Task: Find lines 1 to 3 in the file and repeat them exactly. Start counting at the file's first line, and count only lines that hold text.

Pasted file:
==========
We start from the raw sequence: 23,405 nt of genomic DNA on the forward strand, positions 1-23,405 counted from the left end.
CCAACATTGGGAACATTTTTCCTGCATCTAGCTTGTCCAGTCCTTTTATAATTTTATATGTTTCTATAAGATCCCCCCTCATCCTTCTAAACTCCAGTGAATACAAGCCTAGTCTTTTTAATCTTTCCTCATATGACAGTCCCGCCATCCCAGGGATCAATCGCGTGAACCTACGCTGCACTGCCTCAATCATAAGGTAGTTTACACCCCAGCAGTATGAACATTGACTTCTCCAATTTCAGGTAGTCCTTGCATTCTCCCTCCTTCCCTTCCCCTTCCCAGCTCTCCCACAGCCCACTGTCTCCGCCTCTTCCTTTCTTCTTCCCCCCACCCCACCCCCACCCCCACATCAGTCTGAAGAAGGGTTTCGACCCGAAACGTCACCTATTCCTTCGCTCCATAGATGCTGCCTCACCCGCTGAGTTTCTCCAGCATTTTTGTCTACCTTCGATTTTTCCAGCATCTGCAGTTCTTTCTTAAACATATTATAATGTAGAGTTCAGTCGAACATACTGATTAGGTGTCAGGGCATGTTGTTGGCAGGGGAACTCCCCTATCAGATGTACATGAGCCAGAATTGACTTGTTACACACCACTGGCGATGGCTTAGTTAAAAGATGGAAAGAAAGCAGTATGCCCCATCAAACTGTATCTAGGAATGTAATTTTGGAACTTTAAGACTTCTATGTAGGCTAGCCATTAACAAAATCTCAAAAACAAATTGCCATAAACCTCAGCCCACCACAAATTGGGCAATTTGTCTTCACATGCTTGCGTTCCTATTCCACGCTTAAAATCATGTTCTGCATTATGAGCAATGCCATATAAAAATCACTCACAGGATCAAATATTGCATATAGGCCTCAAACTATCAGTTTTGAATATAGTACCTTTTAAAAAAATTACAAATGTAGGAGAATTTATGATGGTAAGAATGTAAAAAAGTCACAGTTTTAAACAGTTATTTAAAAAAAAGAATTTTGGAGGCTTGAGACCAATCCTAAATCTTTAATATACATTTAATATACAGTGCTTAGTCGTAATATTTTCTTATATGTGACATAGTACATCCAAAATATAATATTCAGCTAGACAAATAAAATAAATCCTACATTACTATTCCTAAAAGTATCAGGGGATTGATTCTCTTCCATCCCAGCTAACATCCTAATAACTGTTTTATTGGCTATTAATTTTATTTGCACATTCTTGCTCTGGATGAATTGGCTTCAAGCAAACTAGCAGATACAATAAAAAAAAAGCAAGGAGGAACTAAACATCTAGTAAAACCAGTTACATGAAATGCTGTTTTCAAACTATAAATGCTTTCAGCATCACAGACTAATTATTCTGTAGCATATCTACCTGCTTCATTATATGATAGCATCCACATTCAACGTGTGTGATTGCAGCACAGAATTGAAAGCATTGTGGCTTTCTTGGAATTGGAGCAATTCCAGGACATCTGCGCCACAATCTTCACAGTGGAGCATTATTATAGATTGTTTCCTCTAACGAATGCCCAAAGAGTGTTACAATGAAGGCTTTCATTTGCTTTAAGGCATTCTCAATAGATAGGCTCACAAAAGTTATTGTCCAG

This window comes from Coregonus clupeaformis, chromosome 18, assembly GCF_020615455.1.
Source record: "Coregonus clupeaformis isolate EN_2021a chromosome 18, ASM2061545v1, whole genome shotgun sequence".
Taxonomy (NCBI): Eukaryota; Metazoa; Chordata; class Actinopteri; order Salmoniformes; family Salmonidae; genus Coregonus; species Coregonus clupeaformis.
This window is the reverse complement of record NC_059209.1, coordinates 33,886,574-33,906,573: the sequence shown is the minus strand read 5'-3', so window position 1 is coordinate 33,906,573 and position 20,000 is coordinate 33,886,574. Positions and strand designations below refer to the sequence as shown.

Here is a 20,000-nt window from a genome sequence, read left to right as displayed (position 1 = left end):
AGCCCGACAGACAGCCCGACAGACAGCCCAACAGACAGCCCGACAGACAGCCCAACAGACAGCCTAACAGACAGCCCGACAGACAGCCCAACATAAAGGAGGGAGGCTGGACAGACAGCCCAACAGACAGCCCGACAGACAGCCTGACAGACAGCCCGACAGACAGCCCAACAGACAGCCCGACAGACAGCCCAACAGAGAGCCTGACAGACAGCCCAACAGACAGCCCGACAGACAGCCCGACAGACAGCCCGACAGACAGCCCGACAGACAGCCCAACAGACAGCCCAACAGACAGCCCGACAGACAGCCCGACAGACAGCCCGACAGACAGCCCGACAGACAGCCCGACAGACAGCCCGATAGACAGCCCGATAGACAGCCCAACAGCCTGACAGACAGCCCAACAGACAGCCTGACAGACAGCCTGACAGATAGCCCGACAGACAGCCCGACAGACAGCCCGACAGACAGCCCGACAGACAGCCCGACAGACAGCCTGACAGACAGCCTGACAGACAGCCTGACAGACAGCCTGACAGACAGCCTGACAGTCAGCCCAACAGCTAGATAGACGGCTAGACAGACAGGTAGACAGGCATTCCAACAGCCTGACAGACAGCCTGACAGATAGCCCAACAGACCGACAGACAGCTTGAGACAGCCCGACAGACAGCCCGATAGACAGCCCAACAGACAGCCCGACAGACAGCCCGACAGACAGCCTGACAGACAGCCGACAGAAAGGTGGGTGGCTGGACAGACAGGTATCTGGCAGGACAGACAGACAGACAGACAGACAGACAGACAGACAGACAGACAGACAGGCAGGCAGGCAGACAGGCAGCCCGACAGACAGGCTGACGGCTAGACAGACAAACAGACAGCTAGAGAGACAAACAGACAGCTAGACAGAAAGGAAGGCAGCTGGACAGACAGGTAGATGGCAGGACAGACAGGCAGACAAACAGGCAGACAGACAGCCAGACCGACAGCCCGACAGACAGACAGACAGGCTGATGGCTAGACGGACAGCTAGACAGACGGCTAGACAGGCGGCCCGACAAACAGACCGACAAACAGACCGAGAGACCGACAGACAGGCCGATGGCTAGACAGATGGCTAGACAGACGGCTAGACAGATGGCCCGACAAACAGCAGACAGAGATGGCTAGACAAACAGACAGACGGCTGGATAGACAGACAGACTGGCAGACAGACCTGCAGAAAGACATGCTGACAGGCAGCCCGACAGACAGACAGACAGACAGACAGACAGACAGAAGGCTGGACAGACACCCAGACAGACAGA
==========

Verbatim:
We start from the raw sequence: 23,405 nt of genomic DNA on the forward strand, positions 1-23,405 counted from the left end.
CCAACATTGGGAACATTTTTCCTGCATCTAGCTTGTCCAGTCCTTTTATAATTTTATATGTTTCTATAAGATCCCCCCTCATCCTTCTAAACTCCAGTGAATACAAGCCTAGTCTTTTTAATCTTTCCTCATATGACAGTCCCGCCATCCCAGGGATCAATCGCGTGAACCTACGCTGCACTGCCTCAATCATAAGGTAGTTTACACCCCAGCAGTATGAACATTGACTTCTCCAATTTCAGGTAGTCCTTGCATTCTCCCTCCTTCCCTTCCCCTTCCCAGCTCTCCCACAGCCCACTGTCTCCGCCTCTTCCTTTCTTCTTCCCCCCACCCCACCCCCACCCCCACATCAGTCTGAAGAAGGGTTTCGACCCGAAACGTCACCTATTCCTTCGCTCCATAGATGCTGCCTCACCCGCTGAGTTTCTCCAGCATTTTTGTCTACCTTCGATTTTTCCAGCATCTGCAGTTCTTTCTTAAACATATTATAATGTAGAGTTCAGTCGAACATACTGATTAGGTGTCAGGGCATGTTGTTGGCAGGGGAACTCCCCTATCAGATGTACATGAGCCAGAATTGACTTGTTACACACCACTGGCGATGGCTTAGTTAAAAGATGGAAAGAAAGCAGTATGCCCCATCAAACTGTATCTAGGAATGTAATTTTGGAACTTTAAGACTTCTATGTAGGCTAGCCATTAACAAAATCTCAAAAACAAATTGCCATAAACCTCAGCCCACCACAAATTGGGCAATTTGTCTTCACATGCTTGCGTTCCTATTCCACGCTTAAAATCATGTTCTGCATTATGAGCAATGCCATATAAAAATCACTCACAGGATCAAATATTGCATATAGGCCTCAAACTATCAGTTTTGAATATAGTACCTTTTAAAAAAATTACAAATGTAGGAGAATTTATGATGGTAAGAATGTAAAAAAGTCACAGTTTTAAACAGTTATTTAAAAAAAAGAATTTTGGAGGCTTGAGACCAATCCTAAATCTTTAATATACATTTAATATACAGTGCTTAGTCGTAATATTTTCTTATATGTGACATAGTACATCCAAAATATAATATTCAGCTAGACAAATAAAATAAATCCTACATTACTATTCCTAAAAGTATCAGGGGATTGATTCTCTTCCATCCCAGCTAACATCCTAATAACTGTTTTATTGGCTATTAATTTTATTTGCACATTCTTGCTCTGGATGAATTGGCTTCAAGCAAACTAGCAGATACAATAAAAAAAAAGCAAGGAGGAACTAAACATCTAGTAAAACCAGTTACATGAAATGCTGTTTTCAAACTATAAATGCTTTCAGCATCACAGACTAATTATTCTGTAGCATATCTACCTGCTTCATTATATGATAGCATCCACATTCAACGTGTGTGATTGCAGCACAGAATTGAAAGCATTGTGGCTTTCTTGGAATTGGAGCAATTCCAGGACATCTGCGCCACAATCTTCACAGTGGAGCATTATTATAGATTGTTTCCTCTAACGAATGCCCAAAGAGTGTTACAATGAAGGCTTTCATTTGCTTTAAGGCATTCTCAATAGATAGGCTCACAAAAGTTATTGTCCAG

This window comes from Coregonus clupeaformis, chromosome 18, assembly GCF_020615455.1.